However, if we do consider the names as written, e. Categorical random variables are normally described statistically by a categorical distribution , which allows an arbitrary K -way categorical variable to be expressed with separate probabilities specified for each of the K possible outcomes. Such multiple-category categorical variables are often analyzed using a multinomial distribution , which counts the frequency of each possible combination of numbers of occurrences of the various categories.

Regression analysis on categorical outcomes is accomplished through multinomial logistic regression , multinomial probit or a related type of discrete choice model. Categorical variables that have only two possible outcomes e. Because of their importance, these variables are often considered a separate category, with a separate distribution the Bernoulli distribution and separate regression models logistic regression , probit regression , etc.

As a result, the term "categorical variable" is often reserved for cases with 3 or more outcomes, sometimes termed a multi-way variable in opposition to a binary variable.

It is also possible to consider categorical variables where the number of categories is not fixed in advance. As an example, for a categorical variable describing a particular word, we might not know in advance the size of the vocabulary, and we would like to allow for the possibility of encountering words that we haven't already seen. Standard statistical models, such as those involving the categorical distribution and multinomial logistic regression , assume that the number of categories is known in advance, and changing the number of categories on the fly is tricky.

In such cases, more advanced techniques must be used. An example is the Dirichlet process , which falls in the realm of nonparametric statistics. In such a case, it is logically assumed that an infinite number of categories exist, but at any one time most of them in fact, all but a finite number have never been seen. All formulas are phrased in terms of the number of categories actually seen so far rather than the infinite total number of potential categories in existence, and methods are created for incremental updating of statistical distributions, including adding "new" categories.

Categorical variables represent a qualitative method of scoring data i. These can be included as independent variables in a regression analysis or as dependent variables in logistic regression or probit regression , but must be converted to quantitative data in order to be able to analyze the data. One does so through the use of coding systems. Analyses are conducted such that only g -1 g being the number of groups are coded. This minimizes redundancy while still representing the complete data set as no additional information would be gained from coding the total g groups: In general, the group that one does not code for is the group of least interest.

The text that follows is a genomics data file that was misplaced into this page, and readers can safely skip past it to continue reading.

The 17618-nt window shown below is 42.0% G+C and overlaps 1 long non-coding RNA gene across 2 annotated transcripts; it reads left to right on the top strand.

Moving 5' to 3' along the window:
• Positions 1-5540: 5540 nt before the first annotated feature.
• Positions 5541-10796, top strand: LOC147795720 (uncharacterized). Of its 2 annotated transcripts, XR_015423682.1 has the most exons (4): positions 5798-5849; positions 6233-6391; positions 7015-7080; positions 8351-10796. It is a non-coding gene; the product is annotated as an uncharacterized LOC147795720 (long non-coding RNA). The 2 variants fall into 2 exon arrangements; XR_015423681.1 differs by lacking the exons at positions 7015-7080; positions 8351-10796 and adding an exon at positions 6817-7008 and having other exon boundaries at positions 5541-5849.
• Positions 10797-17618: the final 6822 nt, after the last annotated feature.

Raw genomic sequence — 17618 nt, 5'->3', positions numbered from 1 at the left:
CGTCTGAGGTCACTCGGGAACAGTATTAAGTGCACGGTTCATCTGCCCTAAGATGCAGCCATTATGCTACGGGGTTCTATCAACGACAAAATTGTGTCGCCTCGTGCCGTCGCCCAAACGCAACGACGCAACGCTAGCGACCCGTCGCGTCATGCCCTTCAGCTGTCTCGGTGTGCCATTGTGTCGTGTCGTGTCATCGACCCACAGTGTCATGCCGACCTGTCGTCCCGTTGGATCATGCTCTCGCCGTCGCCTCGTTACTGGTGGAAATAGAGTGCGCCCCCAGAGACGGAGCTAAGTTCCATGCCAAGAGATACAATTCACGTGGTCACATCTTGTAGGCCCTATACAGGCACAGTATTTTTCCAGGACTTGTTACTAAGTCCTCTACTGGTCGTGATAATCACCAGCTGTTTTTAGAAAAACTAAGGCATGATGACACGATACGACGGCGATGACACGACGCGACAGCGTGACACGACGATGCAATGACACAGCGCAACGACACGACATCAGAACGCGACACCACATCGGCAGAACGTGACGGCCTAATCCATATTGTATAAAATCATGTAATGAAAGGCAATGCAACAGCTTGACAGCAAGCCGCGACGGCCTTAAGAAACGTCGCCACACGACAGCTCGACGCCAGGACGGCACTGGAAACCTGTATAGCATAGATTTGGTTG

There are three main coding systems typically used in the analysis of categorical variables in regression: The choice of coding system does not affect the F or R 2 statistics. However, one chooses a coding system based on the comparison of interest since the interpretation of b values will vary. Dummy coding is used when there is a control or comparison group in mind. One is therefore analyzing the data of one group in relation to the comparison group: It is suggested that three criteria be met for specifying a suitable control group: In dummy coding, the reference group is assigned a value of 0 for each code variable, the group of interest for comparison to the reference group is assigned a value of 1 for its specified code variable, while all other groups are assigned 0 for that particular code variable.

The b values should be interpreted such that the experimental group is being compared against the control group. Therefore, yielding a negative b value would entail the experimental group have scored less than the control group on the dependent variable.

To illustrate this, suppose that we are measuring optimism among several nationalities and we have decided that French people would serve as a useful control. If we are comparing them against Italians, and we observe a negative b value, this would suggest Italians obtain lower optimism scores on average. The following table is an example of dummy coding with French as the control group and C1, C2, and C3 respectively being the codes for Italian , German , and Other neither French nor Italian nor German:.